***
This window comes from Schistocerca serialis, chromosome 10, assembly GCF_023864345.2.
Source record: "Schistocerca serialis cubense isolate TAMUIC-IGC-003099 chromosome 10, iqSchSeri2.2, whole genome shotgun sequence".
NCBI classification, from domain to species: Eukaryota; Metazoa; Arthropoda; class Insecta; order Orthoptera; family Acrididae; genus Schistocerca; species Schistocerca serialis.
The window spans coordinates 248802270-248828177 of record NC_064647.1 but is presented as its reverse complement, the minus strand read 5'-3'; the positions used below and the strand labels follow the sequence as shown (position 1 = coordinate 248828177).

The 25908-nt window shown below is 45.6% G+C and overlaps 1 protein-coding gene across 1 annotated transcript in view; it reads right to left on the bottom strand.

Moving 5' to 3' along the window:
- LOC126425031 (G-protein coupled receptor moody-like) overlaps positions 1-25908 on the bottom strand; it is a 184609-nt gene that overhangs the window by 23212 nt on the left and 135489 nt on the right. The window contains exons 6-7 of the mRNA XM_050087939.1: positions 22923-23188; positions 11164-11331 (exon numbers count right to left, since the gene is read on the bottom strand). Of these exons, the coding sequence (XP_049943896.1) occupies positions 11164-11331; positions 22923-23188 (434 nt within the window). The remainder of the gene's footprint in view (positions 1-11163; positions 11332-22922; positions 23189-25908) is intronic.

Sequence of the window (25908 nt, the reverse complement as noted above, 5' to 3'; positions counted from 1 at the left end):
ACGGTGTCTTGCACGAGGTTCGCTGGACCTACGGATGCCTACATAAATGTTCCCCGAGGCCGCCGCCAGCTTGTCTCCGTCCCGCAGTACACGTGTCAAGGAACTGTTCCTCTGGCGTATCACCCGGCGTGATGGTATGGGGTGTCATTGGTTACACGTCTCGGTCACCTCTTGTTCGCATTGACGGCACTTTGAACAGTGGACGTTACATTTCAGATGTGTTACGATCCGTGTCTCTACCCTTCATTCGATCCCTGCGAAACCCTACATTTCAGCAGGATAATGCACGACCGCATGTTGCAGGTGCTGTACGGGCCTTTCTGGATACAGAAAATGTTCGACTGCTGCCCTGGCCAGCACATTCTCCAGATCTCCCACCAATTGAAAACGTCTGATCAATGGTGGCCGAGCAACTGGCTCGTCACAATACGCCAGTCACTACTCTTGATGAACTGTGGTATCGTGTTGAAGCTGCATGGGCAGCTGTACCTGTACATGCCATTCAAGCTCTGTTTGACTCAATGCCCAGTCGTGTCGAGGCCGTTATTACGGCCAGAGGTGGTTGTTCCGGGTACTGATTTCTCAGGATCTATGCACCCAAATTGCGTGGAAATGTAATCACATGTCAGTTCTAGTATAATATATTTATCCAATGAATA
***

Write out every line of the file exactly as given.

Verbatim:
This window comes from Schistocerca serialis, chromosome 10, assembly GCF_023864345.2.
Source record: "Schistocerca serialis cubense isolate TAMUIC-IGC-003099 chromosome 10, iqSchSeri2.2, whole genome shotgun sequence".
NCBI classification, from domain to species: Eukaryota; Metazoa; Arthropoda; class Insecta; order Orthoptera; family Acrididae; genus Schistocerca; species Schistocerca serialis.
The window spans coordinates 248802270-248828177 of record NC_064647.1 but is presented as its reverse complement, the minus strand read 5'-3'; the positions used below and the strand labels follow the sequence as shown (position 1 = coordinate 248828177).

The 25908-nt window shown below is 45.6% G+C and overlaps 1 protein-coding gene across 1 annotated transcript in view; it reads right to left on the bottom strand.

Moving 5' to 3' along the window:
- LOC126425031 (G-protein coupled receptor moody-like) overlaps positions 1-25908 on the bottom strand; it is a 184609-nt gene that overhangs the window by 23212 nt on the left and 135489 nt on the right. The window contains exons 6-7 of the mRNA XM_050087939.1: positions 22923-23188; positions 11164-11331 (exon numbers count right to left, since the gene is read on the bottom strand). Of these exons, the coding sequence (XP_049943896.1) occupies positions 11164-11331; positions 22923-23188 (434 nt within the window). The remainder of the gene's footprint in view (positions 1-11163; positions 11332-22922; positions 23189-25908) is intronic.

Sequence of the window (25908 nt, the reverse complement as noted above, 5' to 3'; positions counted from 1 at the left end):
ACGGTGTCTTGCACGAGGTTCGCTGGACCTACGGATGCCTACATAAATGTTCCCCGAGGCCGCCGCCAGCTTGTCTCCGTCCCGCAGTACACGTGTCAAGGAACTGTTCCTCTGGCGTATCACCCGGCGTGATGGTATGGGGTGTCATTGGTTACACGTCTCGGTCACCTCTTGTTCGCATTGACGGCACTTTGAACAGTGGACGTTACATTTCAGATGTGTTACGATCCGTGTCTCTACCCTTCATTCGATCCCTGCGAAACCCTACATTTCAGCAGGATAATGCACGACCGCATGTTGCAGGTGCTGTACGGGCCTTTCTGGATACAGAAAATGTTCGACTGCTGCCCTGGCCAGCACATTCTCCAGATCTCCCACCAATTGAAAACGTCTGATCAATGGTGGCCGAGCAACTGGCTCGTCACAATACGCCAGTCACTACTCTTGATGAACTGTGGTATCGTGTTGAAGCTGCATGGGCAGCTGTACCTGTACATGCCATTCAAGCTCTGTTTGACTCAATGCCCAGTCGTGTCGAGGCCGTTATTACGGCCAGAGGTGGTTGTTCCGGGTACTGATTTCTCAGGATCTATGCACCCAAATTGCGTGGAAATGTAATCACATGTCAGTTCTAGTATAATATATTTATCCAATGAATA